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Soren Johnson’s Board Game Buying Guide

August 26th, 2008 by Troy Goodfellow · 6 Comments · Board Games

Prepare for some heresy.

On Puerto Rico: “To paraphrase Groucho Marx, I don’t want to play Puerto Rico with anyone else who wants to play Puerto Rico.”

On Caylus: “To me, it feels like slow-motion arm wrestling.”

Other games come off much better.


6 Comments so far ↓

  • malcolmm

    I was interested in Soren’s comments on various board games that I am interested in.

    Then I read his comments on History of the World – which he gave the highest score to. I never played the board game, but I bought the PC version, which I really disliked. If I remember the game correctly, you could be winning the game by a significant margin up until just before the end, then some random element set you way back. Terrible design – reminds me of PC racing games with catchup AI drivers – it doesn’t really matter how you do through most of the game.

    My favourite computer adaption of a board game is Avalon Hill’s 1830 – I played hundreds of games of 1830 with friends. Another favourite game of mine played like a board game, but was only on the computer – Mule.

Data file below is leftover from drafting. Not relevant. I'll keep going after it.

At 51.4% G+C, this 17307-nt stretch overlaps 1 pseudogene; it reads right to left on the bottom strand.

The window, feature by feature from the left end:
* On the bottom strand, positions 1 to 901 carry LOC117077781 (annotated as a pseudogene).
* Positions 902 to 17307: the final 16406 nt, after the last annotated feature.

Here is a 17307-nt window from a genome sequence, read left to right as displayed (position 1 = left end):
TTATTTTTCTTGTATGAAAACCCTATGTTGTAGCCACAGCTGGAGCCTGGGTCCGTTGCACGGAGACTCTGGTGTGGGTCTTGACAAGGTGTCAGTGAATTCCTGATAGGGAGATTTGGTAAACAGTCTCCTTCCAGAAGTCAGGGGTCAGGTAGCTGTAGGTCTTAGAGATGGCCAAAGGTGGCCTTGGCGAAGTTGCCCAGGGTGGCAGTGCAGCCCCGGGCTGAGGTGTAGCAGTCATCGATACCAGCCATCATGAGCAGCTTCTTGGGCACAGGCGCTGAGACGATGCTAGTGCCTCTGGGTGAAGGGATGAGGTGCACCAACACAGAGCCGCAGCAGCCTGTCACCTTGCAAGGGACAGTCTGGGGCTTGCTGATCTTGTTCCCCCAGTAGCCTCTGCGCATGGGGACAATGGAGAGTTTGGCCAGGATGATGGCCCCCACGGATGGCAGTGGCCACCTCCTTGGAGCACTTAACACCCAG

• Troy

    You didn’t like History of the World? I loved how it played. Once you understood the rules, it worked pretty well. I get what you mean about the catch-up mechanics, but that was countered by the knowledge about where and with what a certain power would start. There weren’t hidden mechanics, and a really strong player could make do with a crappy draw the next round or the round after that.

    The catch-up quality important for keeping players in the game. With some luck and a nice draw, you could recover from a disaster in the first two phases.

  • Michael A.

    I don’t know… having read hundreds of reviews on BGG, I’d say he is not even close to heresy. Agree with some of his assessment… but not all (Bang! and Citadels for instance). Taj Mahal is genius… Poker on Steroids.

    Competitive solitaire games can be (and are mostly) fun, but I don’t think (or hope – I much prefer h2h games) they’ll be more dominant than they are at current. Primal instinct, and all that…

  • Alan Au

    That brings up an interesting point: where’s the sweet spot between strategy and luck?

  • Scott R. Krol

    Whut? No consims? Fail. ;)

  • andy m

    BGGs encouragement of games that enforce everyone to sit at the table scratching their beards and bellies whilst having no impact on their opponents gameplay (outside of choosing a role, that is then denied to the other player, OMG CONFLICT!!) is a real impediment to the future development of boardgaming. Any young uns who may be tempted to play games are going to be instantly deterred by the parade snoozers aimed at middle aged fat men that BGG promotes.